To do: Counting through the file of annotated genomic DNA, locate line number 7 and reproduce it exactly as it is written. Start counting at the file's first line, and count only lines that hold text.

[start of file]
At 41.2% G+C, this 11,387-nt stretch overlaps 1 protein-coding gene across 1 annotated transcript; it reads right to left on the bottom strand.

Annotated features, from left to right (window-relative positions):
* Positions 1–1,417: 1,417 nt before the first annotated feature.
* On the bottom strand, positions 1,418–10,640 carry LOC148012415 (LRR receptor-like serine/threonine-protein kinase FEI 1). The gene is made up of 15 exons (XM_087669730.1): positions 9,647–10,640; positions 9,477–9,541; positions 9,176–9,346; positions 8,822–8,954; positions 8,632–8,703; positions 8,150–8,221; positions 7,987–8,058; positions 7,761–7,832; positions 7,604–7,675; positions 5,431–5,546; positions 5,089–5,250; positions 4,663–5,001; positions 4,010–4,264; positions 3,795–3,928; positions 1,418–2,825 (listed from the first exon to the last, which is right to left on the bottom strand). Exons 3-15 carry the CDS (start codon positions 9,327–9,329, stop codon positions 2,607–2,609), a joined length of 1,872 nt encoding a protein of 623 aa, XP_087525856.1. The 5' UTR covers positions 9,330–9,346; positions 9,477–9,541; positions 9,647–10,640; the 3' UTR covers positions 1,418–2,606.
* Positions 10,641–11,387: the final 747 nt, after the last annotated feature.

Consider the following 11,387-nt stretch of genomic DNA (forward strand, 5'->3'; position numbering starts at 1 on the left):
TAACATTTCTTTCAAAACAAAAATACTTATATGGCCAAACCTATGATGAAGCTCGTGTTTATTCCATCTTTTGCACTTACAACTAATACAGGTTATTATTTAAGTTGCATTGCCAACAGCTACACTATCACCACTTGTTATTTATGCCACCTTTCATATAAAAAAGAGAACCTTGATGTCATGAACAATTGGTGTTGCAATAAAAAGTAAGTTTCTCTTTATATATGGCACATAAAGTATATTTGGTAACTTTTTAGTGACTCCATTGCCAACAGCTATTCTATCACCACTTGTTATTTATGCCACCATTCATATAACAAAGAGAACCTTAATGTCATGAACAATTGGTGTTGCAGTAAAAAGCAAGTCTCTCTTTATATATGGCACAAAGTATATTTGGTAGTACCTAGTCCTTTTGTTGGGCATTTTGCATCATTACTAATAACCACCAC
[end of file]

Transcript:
TAACATTTCTTTCAAAACAAAAATACTTATATGGCCAAACCTATGATGAAGCTCGTGTTTATTCCATCTTTTGCACTTACAACTAATACAGGTTATTATTTAAGTTGCATTGCCAACAGCTACACTATCACCACTTGTTATTTATGCCACCTTTCATATAAAAAAGAGAACCTTGATGTCATGAACAATTGGTGTTGCAATAAAAAGTAAGTTTCTCTTTATATATGGCACATAAAGTATATTTGGTAACTTTTTAGTGACTCCATTGCCAACAGCTATTCTATCACCACTTGTTATTTATGCCACCATTCATATAACAAAGAGAACCTTAATGTCATGAACAATTGGTGTTGCAGTAAAAAGCAAGTCTCTCTTTATATATGGCACAAAGTATATTTGGTAGTACCTAGTCCTTTTGTTGGGCATTTTGCATCATTACTAATAACCACCAC